There have been recent efforts to make up for the lack of job opportunities. The California Department of Corrections has recently partnered with a firefighter certification and training program in Ventura County to create an 18-month program that provides advanced training to former convicts. The $26.6 million program will train 80 parolees, but does not grant them an EMT license. Still, two participants have been offered employment with CAL Fire, said Powell. Another found work with an environmental clean-up agency.
California Assemblymember Eloise Reyes is attempting to change the rules so that prisoners’ fire careers don’t end upon release. She’s introduced a bill that would allow former convicts to join the California Firefighter Joint Apprenticeship program. The legislation is currently pending but could come to a vote as early as January.
“Reyes believes that a criminal conviction should not be a life sentence, but rather that folks that have made mistakes, and demonstrated commitment and effort to rehabilitation should have the same opportunities as everyone else,” said an official who works for Reyes.
But similar bills have been shot down in years prior, and the California Professional Firefighters, a powerful union with a membership of more than 30,000, has spoken out against the plan.
“Anybody who works as a line-of-duty firefighter is required to be an EMT, and paramedic training standards and requirements are appropriately high because they’re providing medical assistance and directly interacting with people in their homes. Lives are at risk,” said Carroll Wills, communications director of the California Professional Firefighters. “These inmate crews work as hand crews, they aren’t involved in direct response, medical care or frontline responsibilities,” he said before adding that there are already dozens to hundreds of applications for every open firefighting position in the state.
The California Professional Firefighters did support an initiative to provide education and job training in disaster relief and forest management to former members of fire camp through the California Conservation Corps. The bill was signed into law by former California Governor Jerry Brown in 2019. Another bill, passed in 2018, would allow some former inmates to obtain EMT licenses seven years after their release.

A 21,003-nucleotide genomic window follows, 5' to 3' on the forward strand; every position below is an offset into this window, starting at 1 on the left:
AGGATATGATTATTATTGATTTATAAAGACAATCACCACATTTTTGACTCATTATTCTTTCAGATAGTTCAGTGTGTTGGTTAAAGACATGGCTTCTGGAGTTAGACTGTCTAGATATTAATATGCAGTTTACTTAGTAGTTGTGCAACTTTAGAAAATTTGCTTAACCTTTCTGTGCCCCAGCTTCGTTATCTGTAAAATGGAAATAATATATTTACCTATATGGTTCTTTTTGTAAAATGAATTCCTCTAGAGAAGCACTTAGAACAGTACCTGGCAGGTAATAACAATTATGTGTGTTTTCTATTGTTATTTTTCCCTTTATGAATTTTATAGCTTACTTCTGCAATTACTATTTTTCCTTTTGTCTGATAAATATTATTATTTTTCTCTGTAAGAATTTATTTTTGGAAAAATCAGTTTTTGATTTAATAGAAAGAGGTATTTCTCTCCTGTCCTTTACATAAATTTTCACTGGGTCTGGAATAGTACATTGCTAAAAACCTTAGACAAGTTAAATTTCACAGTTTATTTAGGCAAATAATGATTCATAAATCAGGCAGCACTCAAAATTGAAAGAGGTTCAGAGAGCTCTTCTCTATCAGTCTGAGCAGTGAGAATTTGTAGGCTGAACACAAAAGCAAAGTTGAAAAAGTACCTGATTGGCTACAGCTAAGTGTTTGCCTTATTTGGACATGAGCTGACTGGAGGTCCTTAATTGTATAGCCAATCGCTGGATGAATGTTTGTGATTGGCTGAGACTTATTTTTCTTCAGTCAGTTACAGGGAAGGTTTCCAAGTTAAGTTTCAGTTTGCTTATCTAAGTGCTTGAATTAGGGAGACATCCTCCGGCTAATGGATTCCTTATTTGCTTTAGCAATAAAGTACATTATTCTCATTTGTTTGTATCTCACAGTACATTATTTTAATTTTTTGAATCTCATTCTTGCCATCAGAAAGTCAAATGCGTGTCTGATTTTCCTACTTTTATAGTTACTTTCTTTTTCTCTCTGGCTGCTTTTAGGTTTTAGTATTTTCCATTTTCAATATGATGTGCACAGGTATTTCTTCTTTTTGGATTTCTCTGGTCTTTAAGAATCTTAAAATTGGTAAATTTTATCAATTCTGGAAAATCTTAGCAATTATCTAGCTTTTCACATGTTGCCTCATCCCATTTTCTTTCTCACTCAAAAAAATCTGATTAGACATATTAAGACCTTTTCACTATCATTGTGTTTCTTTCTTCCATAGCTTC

Still, Dumas says he appreciates his time serving on the frontlines and credits his training with his current success as a fitness business owner. “this wasn’t something I expected going into the prison system, and it was a big privilege to do something so rewarding,” he said. “We would drive through the communities after fighting a fire and there would be people with signs thanking the inmate firefighters. To be able to experience all of that while you’re supposed to be serving a punishment is a really unique and amazing opportunity.”
Dumas used his time at the camp to improve himself physically. He lost 100 pounds in about six months, he said. But no one at the camp monitored his health during that period and the “nutrition was poor,” he said. Dumas also said that many of his fire camp cohorts were actively recovering from drug addictions.
Dumas’ time in the program came to an early end when he got in a fight with a civilian fire captain over a safety concern. He said the captain put him in a dangerous situation where he was so close to flames that his backpack melted and separated him from his crew. When he became aggravated with the captain he was removed from the camp and put into solitary confinement.
California has the highest recidivism rate in the nation—62% of the inmates released in 2018 were assessed as at risk of becoming reoffenders, according to a state report.